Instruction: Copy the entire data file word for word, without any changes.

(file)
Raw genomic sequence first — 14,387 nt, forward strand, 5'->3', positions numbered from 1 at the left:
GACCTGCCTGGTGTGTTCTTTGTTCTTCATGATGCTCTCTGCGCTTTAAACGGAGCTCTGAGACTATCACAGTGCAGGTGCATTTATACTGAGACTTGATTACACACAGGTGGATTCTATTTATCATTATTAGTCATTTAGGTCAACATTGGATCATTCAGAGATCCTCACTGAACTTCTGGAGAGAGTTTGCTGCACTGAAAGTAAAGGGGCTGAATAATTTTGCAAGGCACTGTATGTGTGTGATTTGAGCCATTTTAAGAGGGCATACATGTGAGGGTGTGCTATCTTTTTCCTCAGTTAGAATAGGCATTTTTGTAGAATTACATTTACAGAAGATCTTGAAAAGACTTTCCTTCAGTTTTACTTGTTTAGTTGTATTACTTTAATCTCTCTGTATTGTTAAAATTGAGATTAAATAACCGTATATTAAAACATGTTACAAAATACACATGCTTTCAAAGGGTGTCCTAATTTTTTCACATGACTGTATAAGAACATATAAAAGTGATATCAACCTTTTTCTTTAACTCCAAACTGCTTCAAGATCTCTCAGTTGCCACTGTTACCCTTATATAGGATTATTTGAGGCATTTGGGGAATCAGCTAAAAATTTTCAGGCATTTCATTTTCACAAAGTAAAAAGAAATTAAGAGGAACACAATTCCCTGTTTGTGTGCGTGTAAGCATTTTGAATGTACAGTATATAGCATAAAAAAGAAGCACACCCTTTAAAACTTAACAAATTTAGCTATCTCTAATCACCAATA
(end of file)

Raw genomic sequence first — 14,387 nt, forward strand, 5'->3', positions numbered from 1 at the left:
GACCTGCCTGGTGTGTTCTTTGTTCTTCATGATGCTCTCTGCGCTTTAAACGGAGCTCTGAGACTATCACAGTGCAGGTGCATTTATACTGAGACTTGATTACACACAGGTGGATTCTATTTATCATTATTAGTCATTTAGGTCAACATTGGATCATTCAGAGATCCTCACTGAACTTCTGGAGAGAGTTTGCTGCACTGAAAGTAAAGGGGCTGAATAATTTTGCAAGGCACTGTATGTGTGTGATTTGAGCCATTTTAAGAGGGCATACATGTGAGGGTGTGCTATCTTTTTCCTCAGTTAGAATAGGCATTTTTGTAGAATTACATTTACAGAAGATCTTGAAAAGACTTTCCTTCAGTTTTACTTGTTTAGTTGTATTACTTTAATCTCTCTGTATTGTTAAAATTGAGATTAAATAACCGTATATTAAAACATGTTACAAAATACACATGCTTTCAAAGGGTGTCCTAATTTTTTCACATGACTGTATAAGAACATATAAAAGTGATATCAACCTTTTTCTTTAACTCCAAACTGCTTCAAGATCTCTCAGTTGCCACTGTTACCCTTATATAGGATTATTTGAGGCATTTGGGGAATCAGCTAAAAATTTTCAGGCATTTCATTTTCACAAAGTAAAAAGAAATTAAGAGGAACACAATTCCCTGTTTGTGTGCGTGTAAGCATTTTGAATGTACAGTATATAGCATAAAAAAGAAGCACACCCTTTAAAACTTAACAAATTTAGCTATCTCTAATCACCAATA